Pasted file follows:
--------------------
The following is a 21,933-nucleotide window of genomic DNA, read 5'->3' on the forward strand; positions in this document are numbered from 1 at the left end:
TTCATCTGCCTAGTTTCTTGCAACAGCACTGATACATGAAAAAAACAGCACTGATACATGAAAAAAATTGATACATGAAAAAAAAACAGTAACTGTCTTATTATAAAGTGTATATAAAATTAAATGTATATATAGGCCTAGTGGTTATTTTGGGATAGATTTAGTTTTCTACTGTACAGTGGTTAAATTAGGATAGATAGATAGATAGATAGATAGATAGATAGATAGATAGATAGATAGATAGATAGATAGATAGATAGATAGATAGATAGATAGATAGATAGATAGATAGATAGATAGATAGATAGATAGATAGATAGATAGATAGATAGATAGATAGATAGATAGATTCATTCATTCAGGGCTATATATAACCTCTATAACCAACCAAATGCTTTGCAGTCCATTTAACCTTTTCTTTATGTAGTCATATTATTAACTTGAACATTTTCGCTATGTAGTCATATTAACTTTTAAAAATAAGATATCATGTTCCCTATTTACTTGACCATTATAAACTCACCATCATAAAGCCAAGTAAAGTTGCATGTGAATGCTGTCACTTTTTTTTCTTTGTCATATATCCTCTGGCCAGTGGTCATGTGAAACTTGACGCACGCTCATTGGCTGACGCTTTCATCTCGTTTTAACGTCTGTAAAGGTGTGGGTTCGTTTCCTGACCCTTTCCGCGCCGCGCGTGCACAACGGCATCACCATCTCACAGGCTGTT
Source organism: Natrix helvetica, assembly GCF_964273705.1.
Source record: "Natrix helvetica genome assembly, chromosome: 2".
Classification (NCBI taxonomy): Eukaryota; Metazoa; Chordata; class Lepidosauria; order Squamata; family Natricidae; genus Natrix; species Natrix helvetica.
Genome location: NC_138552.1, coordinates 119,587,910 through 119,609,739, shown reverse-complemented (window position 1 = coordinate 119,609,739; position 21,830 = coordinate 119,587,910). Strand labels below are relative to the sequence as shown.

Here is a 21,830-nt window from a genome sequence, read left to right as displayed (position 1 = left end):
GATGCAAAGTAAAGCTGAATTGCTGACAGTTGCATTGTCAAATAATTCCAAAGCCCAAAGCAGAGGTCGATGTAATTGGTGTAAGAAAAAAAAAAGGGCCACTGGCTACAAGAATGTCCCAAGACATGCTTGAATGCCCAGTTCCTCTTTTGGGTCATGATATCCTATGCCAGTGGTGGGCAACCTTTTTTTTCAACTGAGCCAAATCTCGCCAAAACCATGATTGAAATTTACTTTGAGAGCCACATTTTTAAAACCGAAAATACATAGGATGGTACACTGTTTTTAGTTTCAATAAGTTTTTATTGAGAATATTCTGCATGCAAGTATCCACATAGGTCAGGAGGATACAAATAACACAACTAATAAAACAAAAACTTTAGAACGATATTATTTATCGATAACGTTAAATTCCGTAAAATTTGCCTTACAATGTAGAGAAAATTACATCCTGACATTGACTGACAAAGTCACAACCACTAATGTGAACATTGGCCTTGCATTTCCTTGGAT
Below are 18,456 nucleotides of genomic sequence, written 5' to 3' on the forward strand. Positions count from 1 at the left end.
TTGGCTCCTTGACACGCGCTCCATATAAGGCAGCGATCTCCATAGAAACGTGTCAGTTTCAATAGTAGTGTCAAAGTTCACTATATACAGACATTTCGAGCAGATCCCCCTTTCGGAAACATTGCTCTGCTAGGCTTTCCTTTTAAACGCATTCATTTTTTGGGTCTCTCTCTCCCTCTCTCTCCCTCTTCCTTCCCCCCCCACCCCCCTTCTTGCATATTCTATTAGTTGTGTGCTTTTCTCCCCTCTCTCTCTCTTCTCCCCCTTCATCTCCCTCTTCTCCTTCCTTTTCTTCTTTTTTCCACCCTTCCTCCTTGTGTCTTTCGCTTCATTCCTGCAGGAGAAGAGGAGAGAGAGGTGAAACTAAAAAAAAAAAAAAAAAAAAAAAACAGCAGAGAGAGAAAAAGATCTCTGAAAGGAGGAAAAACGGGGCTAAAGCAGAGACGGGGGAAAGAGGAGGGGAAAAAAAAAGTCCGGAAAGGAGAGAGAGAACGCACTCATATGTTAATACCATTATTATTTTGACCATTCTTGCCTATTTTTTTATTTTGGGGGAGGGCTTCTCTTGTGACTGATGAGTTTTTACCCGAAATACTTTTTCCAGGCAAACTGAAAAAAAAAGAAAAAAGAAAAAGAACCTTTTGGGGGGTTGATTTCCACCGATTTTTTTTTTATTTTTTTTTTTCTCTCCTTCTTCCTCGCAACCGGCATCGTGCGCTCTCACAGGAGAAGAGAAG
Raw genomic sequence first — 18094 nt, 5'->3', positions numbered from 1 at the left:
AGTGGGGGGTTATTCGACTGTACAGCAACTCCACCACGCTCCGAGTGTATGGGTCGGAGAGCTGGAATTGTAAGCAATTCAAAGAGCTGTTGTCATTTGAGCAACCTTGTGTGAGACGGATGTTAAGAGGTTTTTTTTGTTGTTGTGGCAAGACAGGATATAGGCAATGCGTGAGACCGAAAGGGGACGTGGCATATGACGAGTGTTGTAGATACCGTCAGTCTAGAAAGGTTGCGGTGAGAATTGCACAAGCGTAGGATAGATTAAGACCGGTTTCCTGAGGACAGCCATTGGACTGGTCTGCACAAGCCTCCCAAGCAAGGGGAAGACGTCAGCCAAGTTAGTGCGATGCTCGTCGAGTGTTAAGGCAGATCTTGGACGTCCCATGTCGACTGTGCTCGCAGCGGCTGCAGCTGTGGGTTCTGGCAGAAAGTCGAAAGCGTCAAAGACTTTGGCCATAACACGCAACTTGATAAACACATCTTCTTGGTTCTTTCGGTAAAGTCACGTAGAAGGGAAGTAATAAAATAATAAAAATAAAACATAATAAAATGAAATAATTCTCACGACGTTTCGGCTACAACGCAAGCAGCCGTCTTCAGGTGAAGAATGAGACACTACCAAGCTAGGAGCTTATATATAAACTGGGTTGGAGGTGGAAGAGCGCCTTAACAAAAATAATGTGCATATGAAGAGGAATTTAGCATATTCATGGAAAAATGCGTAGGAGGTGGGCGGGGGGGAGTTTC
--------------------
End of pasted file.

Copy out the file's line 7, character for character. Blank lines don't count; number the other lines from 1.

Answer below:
Here is a 21,830-nt window from a genome sequence, read left to right as displayed (position 1 = left end):